It’s common knowledge that protecting data online should be a top concern for every company. However, you may be asking why your small company has to worry about data security if it employs remote employees or a tiny team that splits its time between different offices.
More than half of all cyberattacks are directed against companies with less than 500 employees. There was also a 238% increase in cyberattacks on remote employees during the epidemic. Despite this, 47% don’t have any kind of cyber protection strategy.
The following security steps are recommended to protect your small company from the all-too-common security breaches.
1. Prepare Your Distant Employees for Data Privacy and Security
Fifty percent of businesses don’t bother to teach their staff on cybersecurity. Because new dangers emerge all the time, you need to make training an integral part of your business as a whole.
Below are some of the most cited internet tools you may use to teach your personnel until you’re ready to spend in intensive training:
- Organizations and people alike may benefit from CISA’s Cybersecurity Awareness Program, a nationwide public education initiative. More information is available at no cost in this location.
- The National Security Agency (NSA) provides free tools to help people learn about cyber risks and how to protect themselves from them.
- TryHackMe has a wealth of resources for cyber security students of all levels of expertise.
- Another well-known website with free and cheap cybersecurity information is the National Initiative for Cybersecurity Education.
2. Protect Personal Identifiable Information (PII)
Information that may be used to identify an individual is known as personally identifiable information (PII). Protecting sensitive information is the right thing to do for your company and your customers. It’s helpful to have these rules and regulations:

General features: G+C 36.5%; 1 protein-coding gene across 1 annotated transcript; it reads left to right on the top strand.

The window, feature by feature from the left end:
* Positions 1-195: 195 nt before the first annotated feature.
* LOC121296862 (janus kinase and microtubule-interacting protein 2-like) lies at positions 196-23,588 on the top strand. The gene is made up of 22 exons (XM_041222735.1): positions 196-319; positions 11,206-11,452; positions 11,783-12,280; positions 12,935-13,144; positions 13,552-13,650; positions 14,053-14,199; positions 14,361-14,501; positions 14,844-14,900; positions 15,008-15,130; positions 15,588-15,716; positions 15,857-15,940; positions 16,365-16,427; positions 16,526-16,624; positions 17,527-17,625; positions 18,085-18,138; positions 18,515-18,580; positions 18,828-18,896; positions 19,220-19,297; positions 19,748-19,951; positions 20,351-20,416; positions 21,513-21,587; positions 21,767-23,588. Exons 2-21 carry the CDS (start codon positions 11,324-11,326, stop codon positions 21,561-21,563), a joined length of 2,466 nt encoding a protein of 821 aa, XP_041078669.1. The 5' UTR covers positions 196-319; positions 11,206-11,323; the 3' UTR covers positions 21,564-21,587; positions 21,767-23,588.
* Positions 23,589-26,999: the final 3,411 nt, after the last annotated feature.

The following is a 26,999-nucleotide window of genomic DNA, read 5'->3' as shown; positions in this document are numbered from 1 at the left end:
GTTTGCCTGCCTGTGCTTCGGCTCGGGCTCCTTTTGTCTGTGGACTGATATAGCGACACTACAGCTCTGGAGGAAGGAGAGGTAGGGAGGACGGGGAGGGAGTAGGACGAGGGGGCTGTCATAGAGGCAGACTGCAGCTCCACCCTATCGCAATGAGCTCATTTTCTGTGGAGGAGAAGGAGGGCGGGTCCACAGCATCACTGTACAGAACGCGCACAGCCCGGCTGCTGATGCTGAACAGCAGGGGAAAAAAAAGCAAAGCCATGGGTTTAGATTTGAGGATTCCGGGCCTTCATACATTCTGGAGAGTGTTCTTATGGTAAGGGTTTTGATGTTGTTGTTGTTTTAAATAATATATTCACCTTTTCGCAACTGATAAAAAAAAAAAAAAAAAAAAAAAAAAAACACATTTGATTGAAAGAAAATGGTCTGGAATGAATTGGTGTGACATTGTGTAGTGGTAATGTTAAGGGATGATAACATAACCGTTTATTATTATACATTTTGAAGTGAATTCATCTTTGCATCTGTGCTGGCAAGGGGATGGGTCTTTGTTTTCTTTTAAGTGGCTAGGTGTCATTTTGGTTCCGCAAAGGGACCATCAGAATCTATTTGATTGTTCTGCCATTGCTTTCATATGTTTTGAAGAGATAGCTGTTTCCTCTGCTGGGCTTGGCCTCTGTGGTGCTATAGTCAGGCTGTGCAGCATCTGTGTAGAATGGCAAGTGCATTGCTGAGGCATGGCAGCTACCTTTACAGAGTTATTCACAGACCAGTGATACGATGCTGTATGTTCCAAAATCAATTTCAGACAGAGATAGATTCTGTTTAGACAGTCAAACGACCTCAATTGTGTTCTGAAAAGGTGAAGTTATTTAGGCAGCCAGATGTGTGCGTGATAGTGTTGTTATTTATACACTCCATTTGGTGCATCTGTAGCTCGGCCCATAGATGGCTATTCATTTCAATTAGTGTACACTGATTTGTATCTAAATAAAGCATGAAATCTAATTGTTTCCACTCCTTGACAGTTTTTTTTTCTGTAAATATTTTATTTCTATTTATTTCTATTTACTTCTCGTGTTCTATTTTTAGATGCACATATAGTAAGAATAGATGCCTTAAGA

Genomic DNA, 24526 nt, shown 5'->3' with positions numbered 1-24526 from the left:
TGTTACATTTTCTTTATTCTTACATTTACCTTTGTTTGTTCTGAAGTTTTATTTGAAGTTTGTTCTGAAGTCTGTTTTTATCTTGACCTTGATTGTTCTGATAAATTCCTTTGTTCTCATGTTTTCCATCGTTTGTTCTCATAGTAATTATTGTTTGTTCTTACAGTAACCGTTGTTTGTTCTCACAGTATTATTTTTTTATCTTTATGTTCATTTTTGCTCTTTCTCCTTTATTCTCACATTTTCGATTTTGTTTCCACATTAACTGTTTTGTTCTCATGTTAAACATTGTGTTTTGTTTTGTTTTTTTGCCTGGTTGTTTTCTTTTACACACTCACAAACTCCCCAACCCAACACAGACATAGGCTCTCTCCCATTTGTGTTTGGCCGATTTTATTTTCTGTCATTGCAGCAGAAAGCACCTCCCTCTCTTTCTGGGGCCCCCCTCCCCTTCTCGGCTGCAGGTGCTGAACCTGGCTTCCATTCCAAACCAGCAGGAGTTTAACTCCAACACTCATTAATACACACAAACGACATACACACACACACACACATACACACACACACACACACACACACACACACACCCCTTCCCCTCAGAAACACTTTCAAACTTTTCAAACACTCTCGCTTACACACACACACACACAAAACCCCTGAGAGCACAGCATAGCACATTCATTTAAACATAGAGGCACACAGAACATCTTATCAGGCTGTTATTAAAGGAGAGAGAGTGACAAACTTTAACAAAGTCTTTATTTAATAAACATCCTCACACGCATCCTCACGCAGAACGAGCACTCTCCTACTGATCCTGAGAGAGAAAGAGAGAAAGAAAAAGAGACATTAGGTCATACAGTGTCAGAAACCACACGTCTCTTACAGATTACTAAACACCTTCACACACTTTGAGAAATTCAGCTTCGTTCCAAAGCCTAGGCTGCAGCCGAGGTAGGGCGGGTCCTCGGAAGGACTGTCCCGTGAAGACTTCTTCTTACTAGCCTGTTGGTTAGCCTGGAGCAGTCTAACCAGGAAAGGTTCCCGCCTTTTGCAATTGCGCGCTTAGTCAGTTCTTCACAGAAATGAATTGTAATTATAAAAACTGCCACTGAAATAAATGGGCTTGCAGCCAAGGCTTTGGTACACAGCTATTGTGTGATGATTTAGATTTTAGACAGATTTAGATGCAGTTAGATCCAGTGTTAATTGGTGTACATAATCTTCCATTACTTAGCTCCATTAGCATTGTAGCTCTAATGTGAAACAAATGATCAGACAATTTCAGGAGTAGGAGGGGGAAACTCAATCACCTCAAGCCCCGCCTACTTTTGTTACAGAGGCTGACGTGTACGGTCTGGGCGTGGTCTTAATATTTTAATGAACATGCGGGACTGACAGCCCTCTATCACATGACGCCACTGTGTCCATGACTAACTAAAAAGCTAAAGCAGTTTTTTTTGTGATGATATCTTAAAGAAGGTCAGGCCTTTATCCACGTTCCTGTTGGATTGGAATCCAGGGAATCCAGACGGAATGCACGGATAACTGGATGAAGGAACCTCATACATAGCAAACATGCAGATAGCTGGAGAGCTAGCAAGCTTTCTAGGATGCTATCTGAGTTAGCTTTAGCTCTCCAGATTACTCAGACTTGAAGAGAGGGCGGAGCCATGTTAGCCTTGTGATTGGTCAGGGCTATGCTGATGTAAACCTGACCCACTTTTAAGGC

- The United States Privacy Act of 1974 establishes guidelines for how federal agencies may acquire, utilize, and disclose citizens’ personal information.
- The National Institute of Standards and Technology provides recommendations for safeguarding personally identifiable information (PII), which may be consulted whenever necessary.
3. Think About Using a Password Manager
Use a password manager, such as LastPass or 1Password, to safely distribute login information throughout the whole organization. You may be certain that your off-site staff won’t be keeping passwords in their browsers or other digital files. This is especially important for mobile employees who may be connecting from hotels, cafes, airports, or other public locations. The installation of password protection software is straightforward, and helpful hints are available to maximize its effectiveness. You’ll want one because…
- Password-protected safes may be set up for each user.
- No passwords entered into the browser are stored.
- If you try to use the same password for several accounts, you will be warned.
- alerts people of a probable data breach so that settings may be adjusted quickly.
4. Methods for Processing Payments
Businesses that need to hold customers’ credit card details, say, for recurring payments, should look into employing a third-party payment processor like CardX or Stripe. While they may be more expensive initially, they provide clear pricing that may be invaluable as your company grows. We suggest that you investigate when and how to employ a third-party payment processor. You’ll be less at risk if you use one, too.
Some guidelines to keep in mind while processing online payments from customers:
- Requesting the CVV is a simple step that may go a long way toward assuring that the credit card information being used really belongs to its owner.